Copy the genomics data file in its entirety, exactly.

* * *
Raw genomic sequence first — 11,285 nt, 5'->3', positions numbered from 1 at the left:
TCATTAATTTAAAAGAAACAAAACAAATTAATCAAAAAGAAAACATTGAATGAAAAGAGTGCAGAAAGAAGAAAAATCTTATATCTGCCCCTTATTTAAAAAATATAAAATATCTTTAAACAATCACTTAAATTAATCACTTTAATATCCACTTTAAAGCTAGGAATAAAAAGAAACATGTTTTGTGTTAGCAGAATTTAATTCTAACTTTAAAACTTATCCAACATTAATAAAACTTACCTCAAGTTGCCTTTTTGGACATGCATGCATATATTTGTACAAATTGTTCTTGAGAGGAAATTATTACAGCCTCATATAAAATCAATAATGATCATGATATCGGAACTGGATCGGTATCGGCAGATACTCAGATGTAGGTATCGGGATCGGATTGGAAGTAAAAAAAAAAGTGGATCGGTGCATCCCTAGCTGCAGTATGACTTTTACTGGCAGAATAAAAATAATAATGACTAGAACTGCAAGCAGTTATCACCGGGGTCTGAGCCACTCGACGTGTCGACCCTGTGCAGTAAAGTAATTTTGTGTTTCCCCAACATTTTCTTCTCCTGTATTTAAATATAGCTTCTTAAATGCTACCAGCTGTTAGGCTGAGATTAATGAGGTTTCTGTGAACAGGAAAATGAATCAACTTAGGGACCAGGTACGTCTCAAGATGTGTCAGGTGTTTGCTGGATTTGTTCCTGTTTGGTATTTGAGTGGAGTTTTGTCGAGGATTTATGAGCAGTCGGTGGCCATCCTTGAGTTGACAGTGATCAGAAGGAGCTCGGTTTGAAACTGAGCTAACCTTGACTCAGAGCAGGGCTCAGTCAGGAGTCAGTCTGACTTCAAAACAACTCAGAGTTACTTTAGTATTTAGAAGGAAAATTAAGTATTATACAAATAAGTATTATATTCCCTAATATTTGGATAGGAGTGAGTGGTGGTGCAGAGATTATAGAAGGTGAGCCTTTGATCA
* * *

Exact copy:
Raw genomic sequence first — 11,285 nt, 5'->3', positions numbered from 1 at the left:
TCATTAATTTAAAAGAAACAAAACAAATTAATCAAAAAGAAAACATTGAATGAAAAGAGTGCAGAAAGAAGAAAAATCTTATATCTGCCCCTTATTTAAAAAATATAAAATATCTTTAAACAATCACTTAAATTAATCACTTTAATATCCACTTTAAAGCTAGGAATAAAAAGAAACATGTTTTGTGTTAGCAGAATTTAATTCTAACTTTAAAACTTATCCAACATTAATAAAACTTACCTCAAGTTGCCTTTTTGGACATGCATGCATATATTTGTACAAATTGTTCTTGAGAGGAAATTATTACAGCCTCATATAAAATCAATAATGATCATGATATCGGAACTGGATCGGTATCGGCAGATACTCAGATGTAGGTATCGGGATCGGATTGGAAGTAAAAAAAAAAGTGGATCGGTGCATCCCTAGCTGCAGTATGACTTTTACTGGCAGAATAAAAATAATAATGACTAGAACTGCAAGCAGTTATCACCGGGGTCTGAGCCACTCGACGTGTCGACCCTGTGCAGTAAAGTAATTTTGTGTTTCCCCAACATTTTCTTCTCCTGTATTTAAATATAGCTTCTTAAATGCTACCAGCTGTTAGGCTGAGATTAATGAGGTTTCTGTGAACAGGAAAATGAATCAACTTAGGGACCAGGTACGTCTCAAGATGTGTCAGGTGTTTGCTGGATTTGTTCCTGTTTGGTATTTGAGTGGAGTTTTGTCGAGGATTTATGAGCAGTCGGTGGCCATCCTTGAGTTGACAGTGATCAGAAGGAGCTCGGTTTGAAACTGAGCTAACCTTGACTCAGAGCAGGGCTCAGTCAGGAGTCAGTCTGACTTCAAAACAACTCAGAGTTACTTTAGTATTTAGAAGGAAAATTAAGTATTATACAAATAAGTATTATATTCCCTAATATTTGGATAGGAGTGAGTGGTGGTGCAGAGATTATAGAAGGTGAGCCTTTGATCA